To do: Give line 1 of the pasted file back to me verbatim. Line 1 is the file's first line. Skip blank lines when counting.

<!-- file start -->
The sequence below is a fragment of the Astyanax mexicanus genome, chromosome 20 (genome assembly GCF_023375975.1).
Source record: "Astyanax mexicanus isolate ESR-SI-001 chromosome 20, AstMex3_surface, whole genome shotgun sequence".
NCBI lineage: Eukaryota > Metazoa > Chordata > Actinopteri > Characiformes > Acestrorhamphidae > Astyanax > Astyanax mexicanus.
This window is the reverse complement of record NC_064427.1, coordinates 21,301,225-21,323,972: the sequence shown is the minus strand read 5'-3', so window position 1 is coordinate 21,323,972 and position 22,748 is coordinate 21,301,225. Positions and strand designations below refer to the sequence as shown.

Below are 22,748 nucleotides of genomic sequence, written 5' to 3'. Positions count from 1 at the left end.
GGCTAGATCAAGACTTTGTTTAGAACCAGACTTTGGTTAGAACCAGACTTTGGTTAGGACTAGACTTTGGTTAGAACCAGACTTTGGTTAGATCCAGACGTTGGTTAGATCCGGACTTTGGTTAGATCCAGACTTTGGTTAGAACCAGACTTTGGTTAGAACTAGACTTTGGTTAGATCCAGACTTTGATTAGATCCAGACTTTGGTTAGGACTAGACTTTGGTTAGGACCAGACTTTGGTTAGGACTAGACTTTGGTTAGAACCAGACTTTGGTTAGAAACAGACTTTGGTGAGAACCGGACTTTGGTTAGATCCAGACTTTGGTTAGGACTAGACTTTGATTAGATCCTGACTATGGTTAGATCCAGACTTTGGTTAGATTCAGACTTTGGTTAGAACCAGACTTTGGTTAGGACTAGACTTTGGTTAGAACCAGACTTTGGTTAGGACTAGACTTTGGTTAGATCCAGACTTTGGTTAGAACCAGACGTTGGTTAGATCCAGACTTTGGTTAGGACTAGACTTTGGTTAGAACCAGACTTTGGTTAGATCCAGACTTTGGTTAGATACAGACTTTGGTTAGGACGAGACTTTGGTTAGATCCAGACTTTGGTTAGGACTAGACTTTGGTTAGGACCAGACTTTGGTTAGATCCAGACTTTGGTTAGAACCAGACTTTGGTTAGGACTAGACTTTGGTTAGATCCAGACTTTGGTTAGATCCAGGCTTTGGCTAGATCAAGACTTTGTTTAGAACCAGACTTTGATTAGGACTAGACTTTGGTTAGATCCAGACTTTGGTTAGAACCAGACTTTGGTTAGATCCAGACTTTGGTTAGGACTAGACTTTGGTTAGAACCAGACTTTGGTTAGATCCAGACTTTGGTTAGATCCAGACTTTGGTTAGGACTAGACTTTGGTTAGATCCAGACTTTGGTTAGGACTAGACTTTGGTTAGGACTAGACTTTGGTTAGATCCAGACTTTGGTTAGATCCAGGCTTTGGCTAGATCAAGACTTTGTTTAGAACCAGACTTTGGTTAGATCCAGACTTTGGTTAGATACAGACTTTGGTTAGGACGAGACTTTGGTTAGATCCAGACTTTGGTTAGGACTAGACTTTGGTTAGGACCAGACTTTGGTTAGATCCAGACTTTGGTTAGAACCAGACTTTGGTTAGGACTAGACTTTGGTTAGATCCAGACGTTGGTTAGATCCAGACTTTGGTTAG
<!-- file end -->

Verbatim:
The sequence below is a fragment of the Astyanax mexicanus genome, chromosome 20 (genome assembly GCF_023375975.1).